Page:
A Gentleman’s Game

I don’t normally write about sport. The English, minus the Agincourt archers, are to do battle today for the World Cup in a game which one famous, sadly deceased, journalist once described as ” the game you invented and the rest of the world whips you at”.

But, not today. The Kiwis are out for blood in the final and we shall see in a few hours’ time whether they have the bowels to see off the England squad and get their hands on the Cup.

Cricket, unlike baseball, is a gentleman’s game. Etonians play it well – I was in the First XI the day we beat them through sheer Midlands brutality, facing their fastest men. I was a nasty spin bowler and caught their captain out  at mid-on with an incredibly lucky catch, overarching and backward. I still remember the thud as I hit the ground.

Sport is like war. It’s strange how we have replaced our thirst for battle with a thirst for victory in the arena. But, rightly so. There are no widows or orphans, No fire, demolitions or rape. Even chess, the most benign of conflicts, rouses passion in its adherents .Yet there is never blood on the chessboard,  Queen’s Indian defence notwithstanding.

It may be that even the Australians, the semifinal losers, will gather in Melbourne bars to see if the  bastard colonials get their asses’ whipped and the pride of the Pacific will be restored.

On the obverse side of the coin, today is Juillet Quatorze when French armed forces parade down the Champs Elysées, the final march being from the Légion Entrangère. They have to be last because the pace of their march is slower than all the others. Here, as of now, there is thunder, sheet lightning, as if the horses of the gods are girding for battle. Quite the metaphor. As if the gods are at war.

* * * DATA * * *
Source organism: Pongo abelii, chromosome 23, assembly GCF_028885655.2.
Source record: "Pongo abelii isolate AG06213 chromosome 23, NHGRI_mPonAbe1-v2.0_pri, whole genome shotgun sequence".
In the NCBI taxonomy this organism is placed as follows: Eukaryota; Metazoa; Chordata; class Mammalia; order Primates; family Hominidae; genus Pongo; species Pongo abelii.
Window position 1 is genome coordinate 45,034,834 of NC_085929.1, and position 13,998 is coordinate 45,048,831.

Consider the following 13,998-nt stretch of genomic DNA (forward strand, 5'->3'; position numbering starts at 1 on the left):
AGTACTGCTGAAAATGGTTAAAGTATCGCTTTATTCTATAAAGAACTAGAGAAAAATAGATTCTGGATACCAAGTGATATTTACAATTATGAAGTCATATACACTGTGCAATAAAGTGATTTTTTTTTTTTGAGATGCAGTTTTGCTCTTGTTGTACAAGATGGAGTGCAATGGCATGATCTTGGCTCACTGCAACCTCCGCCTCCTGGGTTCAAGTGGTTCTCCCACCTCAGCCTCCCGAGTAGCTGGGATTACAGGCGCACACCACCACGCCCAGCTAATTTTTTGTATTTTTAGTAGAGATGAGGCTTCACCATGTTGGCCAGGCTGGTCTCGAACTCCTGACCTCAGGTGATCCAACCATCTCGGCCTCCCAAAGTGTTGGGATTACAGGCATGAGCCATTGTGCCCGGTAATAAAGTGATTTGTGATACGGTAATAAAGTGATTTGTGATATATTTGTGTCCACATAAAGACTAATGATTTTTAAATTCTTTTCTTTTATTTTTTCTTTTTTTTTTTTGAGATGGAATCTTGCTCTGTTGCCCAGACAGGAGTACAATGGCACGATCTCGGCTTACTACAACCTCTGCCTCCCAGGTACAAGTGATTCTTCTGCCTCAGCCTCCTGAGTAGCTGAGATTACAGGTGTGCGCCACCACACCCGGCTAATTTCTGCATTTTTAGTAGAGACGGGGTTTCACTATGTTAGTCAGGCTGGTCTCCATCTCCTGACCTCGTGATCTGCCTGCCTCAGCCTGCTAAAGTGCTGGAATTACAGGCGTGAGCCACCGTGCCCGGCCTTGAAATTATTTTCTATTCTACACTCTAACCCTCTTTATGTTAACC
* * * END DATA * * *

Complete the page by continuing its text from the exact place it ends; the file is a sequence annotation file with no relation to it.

I used to love the fireworks. On a hilltop in St Germain, we could see the displays from at least seven different locations, including the spectacular one on the Champ de Mars where half a million gather.

I miss Paris.

Back to the Future

Some memories from long ago, which is, of course  the old man’s privilege, surfaced today. But the memory was so sharp, so vivid, so as if yesterday, It made me wonder. A friend mentioned Hildegard of Bingen – I haven’t given thought to her for half a generation – I wanted to remind him of the Kabbala, but, I did not. A rabbi whom I have met might do better. Another friend of a friend, a New Yorker whom I met in Jerusalem  again just popped her head above the parapet, reminding me of Susan, whom I loved, and she loved me. All rather maudlin, but I was reminded of the fact that we ourselves live in the chronos, not the kairos – much as we might like it to be different.

I took a group once to Westminster Central Hall to hear a man called John Wimber, who spoke for ten minutes, sat down at the piano-he used to play for the Righteous Brothers – and the fire fell – this bit is just for those who know – but the memory in massive detail remained with me.

Allow me.